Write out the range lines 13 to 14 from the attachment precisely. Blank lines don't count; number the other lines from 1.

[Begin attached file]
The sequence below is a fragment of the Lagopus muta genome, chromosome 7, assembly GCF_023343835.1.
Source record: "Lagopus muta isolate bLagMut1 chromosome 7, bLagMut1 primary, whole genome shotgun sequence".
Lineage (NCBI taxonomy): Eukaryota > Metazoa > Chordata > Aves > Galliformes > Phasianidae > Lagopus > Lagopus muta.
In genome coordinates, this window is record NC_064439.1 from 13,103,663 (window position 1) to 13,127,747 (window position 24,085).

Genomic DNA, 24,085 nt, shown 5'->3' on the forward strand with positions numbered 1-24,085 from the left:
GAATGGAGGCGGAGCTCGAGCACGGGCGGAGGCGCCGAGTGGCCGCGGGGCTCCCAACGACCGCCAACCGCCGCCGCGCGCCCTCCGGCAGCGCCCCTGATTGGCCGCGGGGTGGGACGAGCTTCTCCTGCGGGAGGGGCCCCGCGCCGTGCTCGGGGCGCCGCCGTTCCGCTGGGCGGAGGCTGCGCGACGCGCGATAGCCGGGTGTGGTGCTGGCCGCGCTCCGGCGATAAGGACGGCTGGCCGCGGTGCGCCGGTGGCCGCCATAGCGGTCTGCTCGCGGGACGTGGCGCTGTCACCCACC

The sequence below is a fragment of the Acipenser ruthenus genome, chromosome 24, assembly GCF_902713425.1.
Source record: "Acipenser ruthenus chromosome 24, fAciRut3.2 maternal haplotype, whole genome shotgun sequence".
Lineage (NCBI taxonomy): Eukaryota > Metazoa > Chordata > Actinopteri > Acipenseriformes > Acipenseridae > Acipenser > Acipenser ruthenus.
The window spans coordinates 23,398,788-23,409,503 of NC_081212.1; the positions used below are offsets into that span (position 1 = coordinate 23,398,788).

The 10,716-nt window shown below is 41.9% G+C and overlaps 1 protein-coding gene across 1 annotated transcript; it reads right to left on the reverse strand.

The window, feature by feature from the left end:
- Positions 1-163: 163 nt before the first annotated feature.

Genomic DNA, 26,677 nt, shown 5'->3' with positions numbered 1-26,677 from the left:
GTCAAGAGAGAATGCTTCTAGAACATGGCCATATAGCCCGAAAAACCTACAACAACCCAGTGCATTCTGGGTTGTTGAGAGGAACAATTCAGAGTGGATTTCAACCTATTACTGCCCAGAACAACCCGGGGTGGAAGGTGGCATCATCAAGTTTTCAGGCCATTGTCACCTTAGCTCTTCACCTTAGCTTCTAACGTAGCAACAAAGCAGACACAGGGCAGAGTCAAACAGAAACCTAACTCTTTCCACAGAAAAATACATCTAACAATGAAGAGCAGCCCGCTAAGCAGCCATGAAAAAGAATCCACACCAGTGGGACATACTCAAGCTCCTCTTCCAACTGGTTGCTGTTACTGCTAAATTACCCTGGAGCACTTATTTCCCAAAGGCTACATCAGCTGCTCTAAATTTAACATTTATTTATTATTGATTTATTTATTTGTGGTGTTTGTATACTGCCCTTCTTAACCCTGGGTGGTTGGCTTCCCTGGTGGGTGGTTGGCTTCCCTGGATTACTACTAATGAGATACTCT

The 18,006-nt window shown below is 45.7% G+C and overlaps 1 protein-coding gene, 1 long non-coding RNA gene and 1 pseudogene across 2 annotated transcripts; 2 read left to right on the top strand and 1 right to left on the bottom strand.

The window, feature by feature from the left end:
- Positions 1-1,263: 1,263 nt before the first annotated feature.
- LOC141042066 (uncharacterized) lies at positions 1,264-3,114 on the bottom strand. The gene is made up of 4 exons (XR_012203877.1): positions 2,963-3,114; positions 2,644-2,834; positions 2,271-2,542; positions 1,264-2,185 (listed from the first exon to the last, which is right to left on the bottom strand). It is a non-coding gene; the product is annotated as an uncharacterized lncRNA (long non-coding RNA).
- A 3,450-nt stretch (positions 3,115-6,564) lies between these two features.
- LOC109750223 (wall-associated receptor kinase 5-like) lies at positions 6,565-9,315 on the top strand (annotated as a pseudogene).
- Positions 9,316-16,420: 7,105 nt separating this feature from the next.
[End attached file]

- Positions 1-163: 163 nt before the first annotated feature.

Genomic DNA, 26,677 nt, shown 5'->3' with positions numbered 1-26,677 from the left: